I wonder what impact it will have on the fraud volumes. Monzo users are very quick on their feet, card gets frozen often within first three fraudulent transaction. I wonder what numbers are like (proportionally, not totals) between Monzo and some high street banks, for fraud transactions and money spent… :thinking:


Fallback is common when the chip cannot be read. There is nothing confidential or sinister about this - it’s standard functionality. However it is something many cloned card fraudsters will attempt, because they typically clone the magstripe and not the chip.

No. I did not have magstripe transactions enabled.

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Hi. The “magstripe enabled” toggle is only for ATM withdrawals anyway. There should not be any barrier to magstripe POS txns.


I would consider that a serious bug personally. I always assumed the mag stripe toggle is global and thus wasn’t as careful regarding skimmers as I should’ve.

Could you please clarify what you’d consider a serious bug sorry?

I’m assuming they are referring to:

The toggle label is quite clear in that it states Magstripe ATMs (on iOS and I remember it as being the same on Android). I couldn’t assume otherwise from that :confused:

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It’s fairly clear in the Android app that the toggle refers only to ATMs. Is the IOS app similar?

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My bad - it does say “Magstripe ATMs” on iOS as well. I would still consider this a bug - what’s the point of preventing ATM withdrawals when the fraudster can just walk into a mall and buy a games console or laptop instead?

Given that mag stripe usage in the UK is extremely rare I would personally like the toggle to be global (as in both ATM and in-store, vs the current ATM-only) instead. In the rare case you do need to use the mag stripe you can quickly toggle it.

As far as I know, it is global. It sounds like you’re assuming that it doesn’t apply to the UK? Since we don’t know the background behind Stone’s issue, it’s probably not helpful to speculate..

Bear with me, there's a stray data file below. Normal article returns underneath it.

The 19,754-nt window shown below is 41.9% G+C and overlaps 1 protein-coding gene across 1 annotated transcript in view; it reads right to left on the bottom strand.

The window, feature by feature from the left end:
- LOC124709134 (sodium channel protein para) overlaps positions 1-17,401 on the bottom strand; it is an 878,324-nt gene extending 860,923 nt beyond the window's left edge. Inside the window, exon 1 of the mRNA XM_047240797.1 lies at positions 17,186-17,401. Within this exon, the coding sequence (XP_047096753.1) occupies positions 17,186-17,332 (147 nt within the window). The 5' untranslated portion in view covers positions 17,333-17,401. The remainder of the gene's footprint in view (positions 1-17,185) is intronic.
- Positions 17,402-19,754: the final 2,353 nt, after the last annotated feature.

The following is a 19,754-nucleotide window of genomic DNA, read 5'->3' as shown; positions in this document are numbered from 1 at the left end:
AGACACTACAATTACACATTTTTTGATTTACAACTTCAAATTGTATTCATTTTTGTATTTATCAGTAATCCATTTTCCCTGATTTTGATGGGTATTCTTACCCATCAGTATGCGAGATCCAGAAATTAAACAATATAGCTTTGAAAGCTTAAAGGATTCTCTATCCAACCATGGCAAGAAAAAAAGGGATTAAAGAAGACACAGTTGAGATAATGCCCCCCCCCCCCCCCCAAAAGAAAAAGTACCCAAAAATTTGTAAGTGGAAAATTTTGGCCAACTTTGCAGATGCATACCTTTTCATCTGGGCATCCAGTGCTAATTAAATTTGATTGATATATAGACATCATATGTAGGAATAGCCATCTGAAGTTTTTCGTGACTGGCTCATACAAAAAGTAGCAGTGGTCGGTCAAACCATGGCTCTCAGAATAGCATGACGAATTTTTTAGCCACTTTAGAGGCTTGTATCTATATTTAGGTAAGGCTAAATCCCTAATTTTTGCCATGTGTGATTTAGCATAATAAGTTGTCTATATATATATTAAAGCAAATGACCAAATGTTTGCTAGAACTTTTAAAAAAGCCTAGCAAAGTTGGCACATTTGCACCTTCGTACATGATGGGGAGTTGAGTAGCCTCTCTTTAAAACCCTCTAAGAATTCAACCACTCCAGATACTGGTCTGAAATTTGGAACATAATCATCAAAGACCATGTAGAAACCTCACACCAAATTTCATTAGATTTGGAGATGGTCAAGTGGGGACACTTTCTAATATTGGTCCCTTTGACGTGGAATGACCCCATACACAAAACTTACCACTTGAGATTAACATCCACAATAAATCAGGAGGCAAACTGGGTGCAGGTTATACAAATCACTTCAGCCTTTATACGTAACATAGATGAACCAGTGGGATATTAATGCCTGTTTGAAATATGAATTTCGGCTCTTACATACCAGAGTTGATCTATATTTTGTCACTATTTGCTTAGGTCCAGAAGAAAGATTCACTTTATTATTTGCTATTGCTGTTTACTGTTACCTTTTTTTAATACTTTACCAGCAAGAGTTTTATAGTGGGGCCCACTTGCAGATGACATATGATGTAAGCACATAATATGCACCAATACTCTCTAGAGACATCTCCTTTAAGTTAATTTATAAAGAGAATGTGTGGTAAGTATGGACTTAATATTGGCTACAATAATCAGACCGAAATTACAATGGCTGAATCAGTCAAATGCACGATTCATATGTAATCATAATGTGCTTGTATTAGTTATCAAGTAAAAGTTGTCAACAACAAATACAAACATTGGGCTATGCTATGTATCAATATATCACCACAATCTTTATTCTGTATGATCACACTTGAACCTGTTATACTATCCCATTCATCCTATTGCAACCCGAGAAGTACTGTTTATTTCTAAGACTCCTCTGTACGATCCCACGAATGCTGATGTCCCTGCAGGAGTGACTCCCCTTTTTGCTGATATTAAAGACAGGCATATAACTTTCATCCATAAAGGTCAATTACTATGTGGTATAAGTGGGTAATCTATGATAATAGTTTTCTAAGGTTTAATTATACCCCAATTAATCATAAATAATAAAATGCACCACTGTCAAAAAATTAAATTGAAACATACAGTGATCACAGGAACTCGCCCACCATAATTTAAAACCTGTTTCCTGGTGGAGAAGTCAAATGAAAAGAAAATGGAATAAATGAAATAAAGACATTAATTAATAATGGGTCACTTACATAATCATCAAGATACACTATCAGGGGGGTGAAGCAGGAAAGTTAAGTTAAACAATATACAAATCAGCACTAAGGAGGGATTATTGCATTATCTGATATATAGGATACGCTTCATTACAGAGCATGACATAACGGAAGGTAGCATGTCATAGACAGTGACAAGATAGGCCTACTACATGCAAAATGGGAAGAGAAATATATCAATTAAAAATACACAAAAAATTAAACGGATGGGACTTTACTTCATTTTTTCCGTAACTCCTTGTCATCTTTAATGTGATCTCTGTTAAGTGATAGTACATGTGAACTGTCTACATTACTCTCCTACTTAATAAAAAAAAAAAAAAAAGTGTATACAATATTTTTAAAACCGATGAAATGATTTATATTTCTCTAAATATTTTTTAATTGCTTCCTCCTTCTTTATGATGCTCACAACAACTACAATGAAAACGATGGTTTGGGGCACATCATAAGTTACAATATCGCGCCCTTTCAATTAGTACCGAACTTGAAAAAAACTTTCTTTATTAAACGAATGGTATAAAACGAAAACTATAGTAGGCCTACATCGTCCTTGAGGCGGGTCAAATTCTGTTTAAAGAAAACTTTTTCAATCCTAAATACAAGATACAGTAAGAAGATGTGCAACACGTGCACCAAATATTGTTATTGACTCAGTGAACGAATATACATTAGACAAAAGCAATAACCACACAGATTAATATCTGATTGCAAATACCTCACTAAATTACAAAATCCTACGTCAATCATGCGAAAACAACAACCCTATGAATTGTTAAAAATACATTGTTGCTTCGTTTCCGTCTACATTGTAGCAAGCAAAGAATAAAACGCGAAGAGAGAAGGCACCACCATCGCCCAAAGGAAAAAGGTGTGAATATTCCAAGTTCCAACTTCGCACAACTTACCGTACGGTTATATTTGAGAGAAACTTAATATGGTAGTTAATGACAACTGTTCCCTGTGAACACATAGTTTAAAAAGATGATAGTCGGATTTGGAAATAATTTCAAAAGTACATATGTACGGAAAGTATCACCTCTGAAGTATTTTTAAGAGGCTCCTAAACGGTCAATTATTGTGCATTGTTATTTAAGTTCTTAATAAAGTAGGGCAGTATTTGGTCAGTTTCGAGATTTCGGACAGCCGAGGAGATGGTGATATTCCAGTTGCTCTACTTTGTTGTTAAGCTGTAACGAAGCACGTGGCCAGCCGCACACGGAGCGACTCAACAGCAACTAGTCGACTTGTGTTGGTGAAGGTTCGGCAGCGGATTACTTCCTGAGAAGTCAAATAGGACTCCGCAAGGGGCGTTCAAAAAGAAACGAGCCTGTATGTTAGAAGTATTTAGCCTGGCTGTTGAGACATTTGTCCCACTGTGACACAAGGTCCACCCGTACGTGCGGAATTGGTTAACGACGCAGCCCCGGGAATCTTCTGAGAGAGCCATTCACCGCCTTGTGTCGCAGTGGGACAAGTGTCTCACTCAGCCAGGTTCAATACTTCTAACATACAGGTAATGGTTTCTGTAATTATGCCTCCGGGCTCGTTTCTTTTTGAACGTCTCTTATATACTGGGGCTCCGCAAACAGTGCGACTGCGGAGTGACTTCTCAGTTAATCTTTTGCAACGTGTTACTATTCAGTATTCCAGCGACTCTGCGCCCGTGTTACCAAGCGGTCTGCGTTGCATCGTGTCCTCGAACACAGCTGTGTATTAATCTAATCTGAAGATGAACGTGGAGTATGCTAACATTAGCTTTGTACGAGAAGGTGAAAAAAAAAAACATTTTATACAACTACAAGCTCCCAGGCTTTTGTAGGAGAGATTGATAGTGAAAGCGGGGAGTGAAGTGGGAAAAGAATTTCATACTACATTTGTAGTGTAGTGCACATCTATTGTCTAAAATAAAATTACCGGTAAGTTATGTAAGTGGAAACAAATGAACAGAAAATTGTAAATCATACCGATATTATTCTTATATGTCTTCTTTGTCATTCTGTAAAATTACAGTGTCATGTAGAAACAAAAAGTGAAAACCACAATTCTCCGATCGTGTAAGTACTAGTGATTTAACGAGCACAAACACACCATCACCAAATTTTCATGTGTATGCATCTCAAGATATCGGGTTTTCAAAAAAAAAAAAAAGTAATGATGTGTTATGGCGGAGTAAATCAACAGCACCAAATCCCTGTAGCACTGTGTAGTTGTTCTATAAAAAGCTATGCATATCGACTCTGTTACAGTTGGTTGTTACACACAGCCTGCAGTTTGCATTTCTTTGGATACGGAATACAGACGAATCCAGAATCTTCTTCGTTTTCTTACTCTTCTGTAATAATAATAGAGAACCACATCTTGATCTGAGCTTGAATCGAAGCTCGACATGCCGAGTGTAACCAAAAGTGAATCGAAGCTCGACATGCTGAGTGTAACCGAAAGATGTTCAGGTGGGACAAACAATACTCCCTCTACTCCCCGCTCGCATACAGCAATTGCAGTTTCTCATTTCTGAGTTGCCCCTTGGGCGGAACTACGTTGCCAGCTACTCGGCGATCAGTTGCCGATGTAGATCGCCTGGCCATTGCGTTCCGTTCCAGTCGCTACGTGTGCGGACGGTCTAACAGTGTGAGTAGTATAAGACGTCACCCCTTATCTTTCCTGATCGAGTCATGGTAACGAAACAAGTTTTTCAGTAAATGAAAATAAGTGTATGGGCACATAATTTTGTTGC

On that note, @Ston9 if you do find out how this happened, it would be great if you could let us know, in case other users can take the precautions that’re necessary to limit the risk of this happening again in the future :raised_hands:

Another great reason to use Monzo! I love the notifications and ability to freeze the card. Saves large financial loss and time on hold with the bank! Thanks for sharing. :+1:

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What I meant is unrelated to the author’s issue – I just think it would be better to have a global (as in both ATM and purchases) toggle for magstripe rather than an ATM-only toggle, as this won’t stop fraudsters since they just have to go in store (which they could already be doing anyway).


I get what you’re saying and frankly think we’d all benefit if the magstripe toggle was for both ATM withdrawals and POS purchases. The only thing is when you’re making a purchase by swiping don’t you have to sign and then have it verified with the signature on the back of the card?

Edit: Although, that’s under the assumption that the merchant is doing their job by checking the signature!

Also assumes the card is not duplicated/cloned! :grinning:

A fraudster can make their own plastic with a signature they can actually write, so this won’t protect against anything.

I can’t find it right now but I remember reading a blog post about someone trying to see how far he could go regarding the signatures. He got pretty much every transaction approved without signing or with signing “I do not authorise this transaction”. The only time that failed was when he tried to buy an expensive TV and someone actually bothered to check the signature.

Edit: here it is